Is the Fat Tie Back in Fashion?
Washington is not exactly a fashion-forward city, but with the arrival of more high-end stores, that’s beginning to change. Leading the way is an unlikely trendsetter: Bill Clinton.
While stumping in South Carolina for his wife, the former president wore a spread collar and a fashionably fat necktie—a departure from the conservative attire he’s worn his entire political career.
Suddenly the fat tie knot, known as the Windsor knot, is seen more here. Jonathan Capehart, a fashionable editorial writer at the Washington Post, regularly appears on Hardball With Chris Matthews wearing a cravat and collar treatment of the same style.
Style guru Steven “Cojo” Cojocaru is promoting his new book, Glamour, Interrupted, sporting a flashy purple-and-white polka-dot tie with a big knot. Who would have thought that Clinton and Cojo had anything in common?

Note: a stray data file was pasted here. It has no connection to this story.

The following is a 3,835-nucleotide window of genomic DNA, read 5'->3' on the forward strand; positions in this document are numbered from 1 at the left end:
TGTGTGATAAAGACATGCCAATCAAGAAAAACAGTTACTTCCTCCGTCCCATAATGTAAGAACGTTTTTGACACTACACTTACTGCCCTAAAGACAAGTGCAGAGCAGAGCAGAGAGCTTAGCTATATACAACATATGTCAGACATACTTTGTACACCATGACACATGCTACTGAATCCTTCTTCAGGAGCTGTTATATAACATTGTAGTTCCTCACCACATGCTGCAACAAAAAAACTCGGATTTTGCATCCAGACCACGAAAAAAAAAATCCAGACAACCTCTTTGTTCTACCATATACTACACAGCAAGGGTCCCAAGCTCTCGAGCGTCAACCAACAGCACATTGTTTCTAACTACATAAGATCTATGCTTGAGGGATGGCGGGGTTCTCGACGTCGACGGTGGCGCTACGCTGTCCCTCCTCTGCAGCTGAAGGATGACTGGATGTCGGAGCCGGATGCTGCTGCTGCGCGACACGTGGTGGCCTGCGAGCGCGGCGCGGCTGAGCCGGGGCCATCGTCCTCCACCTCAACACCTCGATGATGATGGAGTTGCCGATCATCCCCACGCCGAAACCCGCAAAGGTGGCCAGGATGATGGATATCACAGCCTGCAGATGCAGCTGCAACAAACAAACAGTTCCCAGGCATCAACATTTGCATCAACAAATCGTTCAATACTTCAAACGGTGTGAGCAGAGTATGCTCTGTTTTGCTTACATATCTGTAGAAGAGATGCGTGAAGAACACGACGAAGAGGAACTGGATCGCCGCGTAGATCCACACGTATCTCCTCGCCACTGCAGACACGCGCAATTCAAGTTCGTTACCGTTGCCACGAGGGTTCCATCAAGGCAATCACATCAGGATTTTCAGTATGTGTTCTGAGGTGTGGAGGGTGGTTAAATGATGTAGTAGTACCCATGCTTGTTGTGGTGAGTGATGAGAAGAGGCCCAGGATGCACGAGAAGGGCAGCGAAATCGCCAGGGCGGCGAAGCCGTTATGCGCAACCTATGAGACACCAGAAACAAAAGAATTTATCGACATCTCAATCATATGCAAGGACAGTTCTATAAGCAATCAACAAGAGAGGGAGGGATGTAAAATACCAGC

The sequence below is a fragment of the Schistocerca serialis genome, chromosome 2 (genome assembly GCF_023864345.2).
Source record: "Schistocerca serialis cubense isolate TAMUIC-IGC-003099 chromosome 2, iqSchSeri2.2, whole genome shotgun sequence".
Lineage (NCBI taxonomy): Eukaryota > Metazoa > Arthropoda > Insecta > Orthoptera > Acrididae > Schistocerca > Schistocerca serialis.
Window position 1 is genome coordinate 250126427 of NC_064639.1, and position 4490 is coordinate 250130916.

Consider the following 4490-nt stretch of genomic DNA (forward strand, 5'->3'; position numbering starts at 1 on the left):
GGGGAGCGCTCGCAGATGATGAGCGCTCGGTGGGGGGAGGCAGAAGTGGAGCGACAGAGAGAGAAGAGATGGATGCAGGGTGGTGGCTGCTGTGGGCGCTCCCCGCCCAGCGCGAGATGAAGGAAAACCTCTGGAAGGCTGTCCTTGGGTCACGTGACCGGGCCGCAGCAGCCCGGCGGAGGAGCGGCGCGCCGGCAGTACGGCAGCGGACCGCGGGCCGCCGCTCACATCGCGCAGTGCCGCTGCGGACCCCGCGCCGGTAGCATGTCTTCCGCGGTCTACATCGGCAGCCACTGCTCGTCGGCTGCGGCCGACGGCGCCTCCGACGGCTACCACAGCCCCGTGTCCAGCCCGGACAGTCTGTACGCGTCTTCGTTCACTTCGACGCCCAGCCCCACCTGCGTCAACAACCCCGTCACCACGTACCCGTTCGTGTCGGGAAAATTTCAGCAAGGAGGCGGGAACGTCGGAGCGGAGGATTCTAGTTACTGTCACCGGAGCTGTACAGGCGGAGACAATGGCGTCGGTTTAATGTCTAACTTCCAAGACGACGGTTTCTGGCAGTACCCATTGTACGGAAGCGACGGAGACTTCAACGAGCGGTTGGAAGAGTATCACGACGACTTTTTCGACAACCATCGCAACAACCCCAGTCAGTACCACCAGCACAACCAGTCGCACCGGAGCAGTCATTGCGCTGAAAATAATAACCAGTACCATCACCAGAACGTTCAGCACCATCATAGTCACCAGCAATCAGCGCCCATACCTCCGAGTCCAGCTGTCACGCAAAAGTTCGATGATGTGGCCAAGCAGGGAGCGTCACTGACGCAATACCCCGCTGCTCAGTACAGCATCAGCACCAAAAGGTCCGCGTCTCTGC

The Duke of Windsor, maybe the most influential menswear force in history, is credited with popularizing the fat tie knot in the 1930s. The Windsor knot was named for him, but it was actually an innovation of his grandfather’s, a variation on the common four-in-hand, the tie most men wear today.
During January’s Los Angeles presidential debate, Barack Obama, champion of the slim-cut suit and skinny tie—or no tie—also moved in that direction. Carl Bernstein is already there; he’s often seen wearing fat tie knots again, as are MSNBC’s Keith Olbermann and FNC’s Shepard Smith.
If either Obama or Hillary Rodham Clinton wins the White House, will the four-in-hand melt away in favor of the Windsor knot—just as John F. Kennedy helped kill off the man’s hat in American fashion?